Seniors win Powderpuff game 20-0


(photo courtesy of Brady Callahan)

John Kibler

By John Kibler

The evening was cold and bitter, but it didn’t matter for the PA senior class. After beating the elements and some dubious officiating, the redshirt seniors managed to come out on top of the annual Powderpuff (“PowderTuff”) football game, 20-0.

“At first it was kind of wild deciding where to put everybody, but eventually we kind of got a groove going and it ended up being pretty effective,” said senior Sage Thomas.

“At practice I was comfortable,” said junior Sarah Olander, “because I was like ‘oh these are just my friends, let me run at them and block.’ But once we’re on the field, looking at the seniors who had all that confidence, it was a little bit more scary. And I also generally just didn’t know how to play football.” That mindset may have been the greatest factor for the final score.

“[The junior performance was] not bad,” said Thomas. “Special shoutout to the Lisners and Danielle [Prisinzano]…on their part, they did a really good job.

“They were good competition.”

“Defense killed it,” said Thomas. “Crushed it from the start. They were ready to dominate from day one. I have nothing but good things to say.”

The defense’s strength was indeed a highlight of the night, accentuated by a junior getting decked to the ground after rushing for nearly 35 yards at the start of the third quarter. Uncalled by the officials, it seemed like someone obviously forgot they were playing two-hand touch. Shortly after, the juniors once again threw an interception.

“It felt like tradition was supposed to happen,” said Thomas, “and that we fulfilled our part, our duty as senior class, and that we didn’t have an awkward loss. We’ve kept a success train going for a while now.”

The end of the first quarter came and went with no score for either team. Two-and-a-half minutes into the second quarter, however, senior Shayla Dawson scored the first touchdown. The cheerleaders’ aggressive celebratory push-ups on the sideline effectively represented the spectators’ excitement for the long-awaited score.

Dawson finished with all three of her team’s touchdowns, scoring two of them in the fourth quarter. The last came with three minutes left on the clock, at which point the spectators’ complaints about the cold was the most audible. This pushed the seniors to what could have been a 21-0 scoreboard, had it not been for Rachel Lisner’s swat on the extra point attempt.

“I was very surprised with the outcome…” said Thomas. “I knew it would turn out in our favor, but just the way that it happened with Shayla getting all three touchdowns, it was really cool.”

Dawson and quarterback Ella Mangels, who was also a prominent difference maker for the seniors, shared senior MVP honors..

The official junior MVP of the game, announced a day afterward at the pep rally, was quarterback Danielle Prisinzano. She was her team’s “main player,” according to Olander.

The cheerleaders ended the first half with a sort of cheer-war–and the junior class looked quite intimidating with their “J-U-N-I-O-R-S” and “Overrated!” chants. At that point I almost forgot that they were down 7-0.

The halftime show was a spectacle. It started off with a dance sequence (which anyone could have easily and correctly assumed was organized by Powderpuff cheerleaders) that combined a number of moves, including, from what I could tell, a stationary version of BlocBoy JB’s “Shoot,” the iconic sprinkler, the bend-and-snap from Legally Blonde, and elements from the “Jingle Bell Rock” dance from Mean Girls. Afterward, six cheerleaders, including junior Daniel Bojo, got up on the hands of their fellow classmates and directed cheers aerially.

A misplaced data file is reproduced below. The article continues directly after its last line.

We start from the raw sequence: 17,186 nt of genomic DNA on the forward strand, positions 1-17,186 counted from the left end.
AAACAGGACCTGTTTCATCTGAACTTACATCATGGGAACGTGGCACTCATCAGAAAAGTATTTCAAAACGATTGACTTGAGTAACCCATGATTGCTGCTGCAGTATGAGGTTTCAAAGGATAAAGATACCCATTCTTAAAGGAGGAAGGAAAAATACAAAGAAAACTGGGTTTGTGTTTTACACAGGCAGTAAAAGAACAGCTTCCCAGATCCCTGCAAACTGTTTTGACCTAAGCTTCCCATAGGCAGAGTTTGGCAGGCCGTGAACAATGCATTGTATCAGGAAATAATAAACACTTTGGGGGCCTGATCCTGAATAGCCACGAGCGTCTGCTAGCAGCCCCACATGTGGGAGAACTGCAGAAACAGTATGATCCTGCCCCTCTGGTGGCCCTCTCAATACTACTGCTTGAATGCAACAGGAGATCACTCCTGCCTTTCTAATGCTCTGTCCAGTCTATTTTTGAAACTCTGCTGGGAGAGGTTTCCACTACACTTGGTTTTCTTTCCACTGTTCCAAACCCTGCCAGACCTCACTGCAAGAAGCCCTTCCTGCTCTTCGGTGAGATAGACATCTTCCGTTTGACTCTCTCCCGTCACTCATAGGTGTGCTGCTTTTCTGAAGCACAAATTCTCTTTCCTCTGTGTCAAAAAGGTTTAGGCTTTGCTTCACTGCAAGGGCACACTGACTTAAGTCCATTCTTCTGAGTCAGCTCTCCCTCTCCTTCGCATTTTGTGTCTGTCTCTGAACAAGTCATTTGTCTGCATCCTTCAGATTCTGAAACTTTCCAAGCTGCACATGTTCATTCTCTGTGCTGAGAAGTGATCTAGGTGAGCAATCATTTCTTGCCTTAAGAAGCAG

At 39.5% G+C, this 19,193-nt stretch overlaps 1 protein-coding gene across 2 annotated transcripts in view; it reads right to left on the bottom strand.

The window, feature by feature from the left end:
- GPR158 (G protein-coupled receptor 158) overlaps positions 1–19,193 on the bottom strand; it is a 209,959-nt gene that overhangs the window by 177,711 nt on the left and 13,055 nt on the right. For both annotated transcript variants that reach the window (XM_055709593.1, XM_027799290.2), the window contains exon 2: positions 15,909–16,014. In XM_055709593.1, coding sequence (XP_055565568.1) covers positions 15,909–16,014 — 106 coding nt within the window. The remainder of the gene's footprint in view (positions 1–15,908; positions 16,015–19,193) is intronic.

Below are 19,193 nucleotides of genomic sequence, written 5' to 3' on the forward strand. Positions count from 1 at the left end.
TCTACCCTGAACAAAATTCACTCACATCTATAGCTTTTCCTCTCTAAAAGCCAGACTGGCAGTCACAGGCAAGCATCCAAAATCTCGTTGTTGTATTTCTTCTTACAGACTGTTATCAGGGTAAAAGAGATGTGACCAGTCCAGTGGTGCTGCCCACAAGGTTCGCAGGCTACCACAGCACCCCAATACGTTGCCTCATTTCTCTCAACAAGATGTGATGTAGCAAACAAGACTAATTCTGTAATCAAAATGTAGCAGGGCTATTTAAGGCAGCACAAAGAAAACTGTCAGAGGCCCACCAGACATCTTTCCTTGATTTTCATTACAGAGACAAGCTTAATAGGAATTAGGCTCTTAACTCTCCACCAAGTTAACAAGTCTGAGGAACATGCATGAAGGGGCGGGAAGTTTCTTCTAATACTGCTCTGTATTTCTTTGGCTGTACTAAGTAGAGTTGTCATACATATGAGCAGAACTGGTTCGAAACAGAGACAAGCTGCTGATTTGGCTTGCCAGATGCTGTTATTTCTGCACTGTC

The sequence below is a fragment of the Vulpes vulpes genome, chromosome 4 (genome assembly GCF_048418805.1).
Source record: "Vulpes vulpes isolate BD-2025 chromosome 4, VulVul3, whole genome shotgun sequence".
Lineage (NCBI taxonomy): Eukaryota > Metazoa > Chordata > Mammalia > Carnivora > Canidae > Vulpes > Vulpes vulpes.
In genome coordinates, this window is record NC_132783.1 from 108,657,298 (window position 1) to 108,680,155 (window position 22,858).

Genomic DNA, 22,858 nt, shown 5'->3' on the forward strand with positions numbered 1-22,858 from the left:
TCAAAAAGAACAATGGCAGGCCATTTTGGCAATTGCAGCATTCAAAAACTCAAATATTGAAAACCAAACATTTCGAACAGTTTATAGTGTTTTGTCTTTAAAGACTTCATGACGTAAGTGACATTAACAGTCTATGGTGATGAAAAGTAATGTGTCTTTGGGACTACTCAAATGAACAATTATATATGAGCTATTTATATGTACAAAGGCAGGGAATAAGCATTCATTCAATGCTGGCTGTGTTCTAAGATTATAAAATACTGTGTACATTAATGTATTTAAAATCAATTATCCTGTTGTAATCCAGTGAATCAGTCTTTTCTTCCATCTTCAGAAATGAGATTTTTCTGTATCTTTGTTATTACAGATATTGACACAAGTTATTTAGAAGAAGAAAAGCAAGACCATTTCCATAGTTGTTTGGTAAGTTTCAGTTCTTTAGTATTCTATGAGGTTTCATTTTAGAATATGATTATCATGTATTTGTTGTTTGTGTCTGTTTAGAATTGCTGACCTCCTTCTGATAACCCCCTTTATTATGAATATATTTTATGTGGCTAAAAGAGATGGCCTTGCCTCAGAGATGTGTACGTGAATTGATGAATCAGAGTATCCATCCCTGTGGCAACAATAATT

“I think I have some new respect for cheering,” said Bojo, “because it’s actually really hard…Actually standing there without falling, that was a big thing for me.”

Next they got in a line and showcased all of the athleticism that the junior and senior class boys had to offer, through the likes of barrel rolls, somersaults, cartwheels, a few impressive backflips, and, of course, Fortnite dances. Senior Quimey Moure showcased a front flip, two one-handed cartwheels, and an aggressive worm.

“I would have to give [MVP cheerleader] to Quimey,” said Bojo, “because in the halftime show he was really ambitious with all the flips and jumps and get-ups that he did. Props to that.”

With only three days to practice, the players were forced to create easy-to-learn plays.

“[We ran] really simple plays,” said junior athlete Sarah Olander. “It was like ‘Run five yards, turn left, and then catch the ball.’ They knew we weren’t the best at football, so they kept it super simple.”

“I think that was partly the coaches,” said Bojo. “A lot of the people that played, they told me that the coaches didn’t really settle into their positions or really know the correct drills to do until the last day, so it was partly that disorganization. But I think the juniors were kind of caught by surprise, because they didn’t realize how aggressive the seniors were. They were also just really confused about football.”

Despite the loss, many juniors enjoyed the experience.

“I didn’t really expect it,” she said, “but especially at practices I met a lot of new people that I hadn’t ever really talked to before. I don’t have any classes with them, but at practices I was able to spend some time with them.”